Newsflash: Iceland is a magical, beautiful, amazing, breathtaking country to visit.

BUT it is also dangerous, cruel, and unforgiving.

Seriously people, the number of stories about visitors getting lost, injured, or dying in Iceland increases every year! And then these stories end up in the news and it’s absolutely *HEARTBREAKING*.

So I want to make sure that all my readers are traveling to Iceland with an awareness of the beautiful nature and how dangerous it can be.

Can I be honest with you?

I personally think Instagram has started a terrible trend.

What you see: the person in a bright raincoat standing at the edge of some breathtaking cliff
What you think: “I want that photo too!”

So they flag it in their saved folder and try to recreate it the moment they get to Iceland.

Am I right? Did you do this?!

Trust me, I can understand where you’re coming from because I was a tourist myself (well I mean, I still AM a tourist…but you know what I mean). However, NOW I can also see it from the perspective of a local!

So let me make this clear, the two MOST important things to keep in mind when traveling through Iceland are:

  1. Safety for the traveler (that’s you!)
  2. Respect for nature

Let’s get into the dos and donts of safety in Iceland!

What NOT to do in Iceland

1. Climb onto the icebergs at Jokulsarlon

Do we really need to talk about why it would be dangerous to stand on an iceberg in a glacier lagoon? Yet, we see this story in the news.

Not only is the water freezing cold, but there’s also an undercurrent that washes the icebergs out to the ocean. Danger written all over it!

2. Walk to the surf at Reynisfjara

There have been several incidences of death at this beach, and yet everyone STILL tries to get close to the water for photos! I’m telling you…like every tenth wave will come up higher and stronger than the others!

PLEEEEASE remember: the current at this beach is one of the strongest in the WORLD. If you get caught in the waves, it could be a fatal mistake.

Photo Credit: MBL

3. Go on the glaciers without a guide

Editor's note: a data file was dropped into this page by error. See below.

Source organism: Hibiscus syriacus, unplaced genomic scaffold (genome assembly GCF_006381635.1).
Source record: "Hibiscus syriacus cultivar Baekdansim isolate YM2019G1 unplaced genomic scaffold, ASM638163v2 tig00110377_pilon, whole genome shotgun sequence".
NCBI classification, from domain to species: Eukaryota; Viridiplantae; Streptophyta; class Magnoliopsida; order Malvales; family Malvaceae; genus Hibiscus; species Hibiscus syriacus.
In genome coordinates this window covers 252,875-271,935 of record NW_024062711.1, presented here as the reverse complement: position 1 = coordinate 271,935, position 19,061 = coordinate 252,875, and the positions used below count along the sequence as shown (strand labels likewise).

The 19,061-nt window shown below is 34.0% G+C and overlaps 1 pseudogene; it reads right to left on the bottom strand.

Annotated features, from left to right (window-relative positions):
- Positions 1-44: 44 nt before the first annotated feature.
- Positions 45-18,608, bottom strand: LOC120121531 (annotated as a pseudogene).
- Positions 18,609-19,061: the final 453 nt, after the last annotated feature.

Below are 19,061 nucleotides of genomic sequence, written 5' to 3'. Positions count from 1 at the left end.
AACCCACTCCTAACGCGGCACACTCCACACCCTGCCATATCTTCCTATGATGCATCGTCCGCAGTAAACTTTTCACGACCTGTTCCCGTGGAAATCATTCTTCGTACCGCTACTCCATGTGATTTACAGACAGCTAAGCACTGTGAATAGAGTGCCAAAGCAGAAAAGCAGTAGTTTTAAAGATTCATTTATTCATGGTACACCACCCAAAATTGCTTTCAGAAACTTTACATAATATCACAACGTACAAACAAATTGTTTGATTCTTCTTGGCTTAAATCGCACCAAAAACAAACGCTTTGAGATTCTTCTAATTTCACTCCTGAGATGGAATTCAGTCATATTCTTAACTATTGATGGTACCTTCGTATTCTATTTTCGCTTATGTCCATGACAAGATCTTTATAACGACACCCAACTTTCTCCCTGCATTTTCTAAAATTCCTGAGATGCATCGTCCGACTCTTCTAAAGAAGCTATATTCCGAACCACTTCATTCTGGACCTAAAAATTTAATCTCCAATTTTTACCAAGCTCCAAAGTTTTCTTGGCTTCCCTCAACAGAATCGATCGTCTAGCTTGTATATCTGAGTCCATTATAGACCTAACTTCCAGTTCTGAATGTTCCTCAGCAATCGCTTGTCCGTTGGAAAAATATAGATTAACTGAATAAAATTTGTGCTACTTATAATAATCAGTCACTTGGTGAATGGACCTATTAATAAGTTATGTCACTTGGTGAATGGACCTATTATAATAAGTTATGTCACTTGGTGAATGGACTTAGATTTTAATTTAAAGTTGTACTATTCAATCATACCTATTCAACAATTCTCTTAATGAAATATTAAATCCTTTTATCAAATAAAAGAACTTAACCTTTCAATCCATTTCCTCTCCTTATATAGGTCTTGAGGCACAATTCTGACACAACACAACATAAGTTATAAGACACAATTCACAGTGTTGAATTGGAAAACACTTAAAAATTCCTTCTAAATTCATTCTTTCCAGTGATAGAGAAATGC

To be a licensed glacier guide you have to go through a lot of safety and training. I don’t know about you but one of the biggest forces of nature…I’m not trying to mess with that!

Last year there was a tourist that fell through a crevasse and was swept under a glacier and died of drowning. Even if you have personal experience with glaciers, wouldn’t you just feel better knowing someone is there in case of an emergency?!  Please be smart, friends.

4. Walk on the moss

Did you know Iceland is classified as a tundra? This means the ecosystem is incredibly delicate! If the moss is damaged it can take HUNDREDS of years to grow back to its original state! I BEG YOU. Do not walk on this beautiful pillowy goodness.

5. Get close to the edges around waterfalls

You’ll notice that Iceland has chosen to keep a lot places as natural as possible. This leads people to think that they can walk as close to the edges as possible

6. Ignore chained/roped off areas

I mean they’re put there for a reason RIGHT?! I think the video says it all. Putting your INFANT’S life in danger to get closer to a slippery waterfall?! Whyyyyyy.

What TO do to stay safe in Iceland

1. Check the local weather report  has the local radar and has a great hourly forecast. Although the weather isn’t usually nice, it’s still a good idea to check for storms and plan your day accordingly.

2. Check road conditions EVERY morning before you travel is where you can check the road conditions and closures for the area you are traveling in. Just remember, often times if there’s a big snowstorm, the trucks will focus their early efforts in highly populated areas before moving out. This could mean Reykjavik roads get cleared before, say example, the Snaefellsnes peninsula.

You can read my blog post about the most terrifying driving experience of my life if you need an example!

3. Have a plan!

Obviously having a plan is SUPER helpful to get the most out of your Iceland trip. That’s where I come in! Did you know I’ve helped more than 50 people create the perfect Iceland itinerary?!  *squeal…dream come true!* Between my custom planning and itinerary review service, I’d LOVE to help you to have the best.trip.ever!

4. Read the signs

If there is a rope closing something off, respect it, don’t climb over it. Don’t be like the people at Gullfoss. Don’t.


5. Hire a guide

I speak with plenty of travelers that still feel uneasy tackling Iceland on their own. I get it, it can be scary! If you have any hesitation, that’s what the guides are for. Not only will they keep you safe, but they will teach you some fun facts along the way!

6. Let people know where you’re going

Leave your itinerary with someone back home. Mom, sister, friend…anyone who knows what you’re doing. This is especially important for those traveling into the highlands or the winter.

7. Download the 112 app

In the event of an emergency, the local number to call is 112. The 112 app is free to download and can call the Search and Rescue right on the spot. It also gives you the ability to check in with your location, for those who are going on a hike or traveling into the highlands.

Question: What kind of unsafe tourist actions have you seen? Let me know in the comments!

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